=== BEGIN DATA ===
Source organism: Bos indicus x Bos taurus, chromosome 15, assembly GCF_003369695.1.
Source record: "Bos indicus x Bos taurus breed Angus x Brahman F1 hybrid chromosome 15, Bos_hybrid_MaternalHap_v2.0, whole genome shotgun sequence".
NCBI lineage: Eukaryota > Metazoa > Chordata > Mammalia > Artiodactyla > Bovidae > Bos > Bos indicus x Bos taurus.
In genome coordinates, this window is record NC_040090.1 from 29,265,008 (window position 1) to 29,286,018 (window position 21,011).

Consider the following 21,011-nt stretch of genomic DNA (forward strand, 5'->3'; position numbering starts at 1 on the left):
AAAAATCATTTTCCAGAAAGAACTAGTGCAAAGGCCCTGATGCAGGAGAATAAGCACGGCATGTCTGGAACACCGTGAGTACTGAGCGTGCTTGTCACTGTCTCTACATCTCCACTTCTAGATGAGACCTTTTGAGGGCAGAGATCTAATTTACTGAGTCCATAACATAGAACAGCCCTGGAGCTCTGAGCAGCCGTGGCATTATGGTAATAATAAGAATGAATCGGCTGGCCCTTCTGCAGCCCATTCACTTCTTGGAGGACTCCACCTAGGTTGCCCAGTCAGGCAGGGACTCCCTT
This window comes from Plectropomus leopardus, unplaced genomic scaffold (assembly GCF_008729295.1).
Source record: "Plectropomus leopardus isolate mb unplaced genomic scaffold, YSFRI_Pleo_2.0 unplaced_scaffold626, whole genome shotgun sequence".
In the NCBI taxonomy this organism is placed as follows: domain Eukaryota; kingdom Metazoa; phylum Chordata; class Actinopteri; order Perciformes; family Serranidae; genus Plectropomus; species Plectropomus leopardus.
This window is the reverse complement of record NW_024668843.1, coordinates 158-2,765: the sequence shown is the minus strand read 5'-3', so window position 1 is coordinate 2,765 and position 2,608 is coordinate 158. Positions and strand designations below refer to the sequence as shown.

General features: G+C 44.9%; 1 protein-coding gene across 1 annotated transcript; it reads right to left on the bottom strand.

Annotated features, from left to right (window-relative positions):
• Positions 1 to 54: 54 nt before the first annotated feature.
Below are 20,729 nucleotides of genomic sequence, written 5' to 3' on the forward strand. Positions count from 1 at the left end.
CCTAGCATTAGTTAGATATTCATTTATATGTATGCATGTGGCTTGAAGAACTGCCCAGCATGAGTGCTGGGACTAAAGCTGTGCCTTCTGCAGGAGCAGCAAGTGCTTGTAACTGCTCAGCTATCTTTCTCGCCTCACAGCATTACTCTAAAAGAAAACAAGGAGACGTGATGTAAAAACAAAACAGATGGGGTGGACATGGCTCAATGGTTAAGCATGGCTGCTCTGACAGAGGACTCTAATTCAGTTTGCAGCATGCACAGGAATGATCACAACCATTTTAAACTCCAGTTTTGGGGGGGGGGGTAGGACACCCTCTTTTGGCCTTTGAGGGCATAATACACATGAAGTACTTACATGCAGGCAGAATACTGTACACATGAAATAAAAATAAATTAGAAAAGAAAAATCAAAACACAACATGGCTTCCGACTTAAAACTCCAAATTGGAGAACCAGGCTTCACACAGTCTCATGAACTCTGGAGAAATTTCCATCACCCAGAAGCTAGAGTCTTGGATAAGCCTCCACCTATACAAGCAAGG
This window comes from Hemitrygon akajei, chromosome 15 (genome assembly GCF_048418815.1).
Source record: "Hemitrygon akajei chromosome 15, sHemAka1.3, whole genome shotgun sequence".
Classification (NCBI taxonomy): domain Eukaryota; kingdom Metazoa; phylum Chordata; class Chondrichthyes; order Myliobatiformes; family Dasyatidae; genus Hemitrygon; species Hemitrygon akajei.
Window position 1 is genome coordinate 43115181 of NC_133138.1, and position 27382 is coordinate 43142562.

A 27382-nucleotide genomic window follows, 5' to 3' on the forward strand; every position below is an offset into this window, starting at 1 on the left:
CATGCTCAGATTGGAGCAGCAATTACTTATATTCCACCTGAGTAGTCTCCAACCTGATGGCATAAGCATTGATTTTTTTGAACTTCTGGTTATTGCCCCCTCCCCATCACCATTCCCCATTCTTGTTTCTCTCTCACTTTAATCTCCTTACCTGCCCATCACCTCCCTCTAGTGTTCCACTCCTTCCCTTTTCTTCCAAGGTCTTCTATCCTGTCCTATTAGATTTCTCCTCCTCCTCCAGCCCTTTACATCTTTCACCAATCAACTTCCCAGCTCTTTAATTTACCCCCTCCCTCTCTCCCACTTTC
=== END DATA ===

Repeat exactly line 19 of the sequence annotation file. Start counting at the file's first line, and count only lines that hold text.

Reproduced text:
Window position 1 is genome coordinate 43115181 of NC_133138.1, and position 27382 is coordinate 43142562.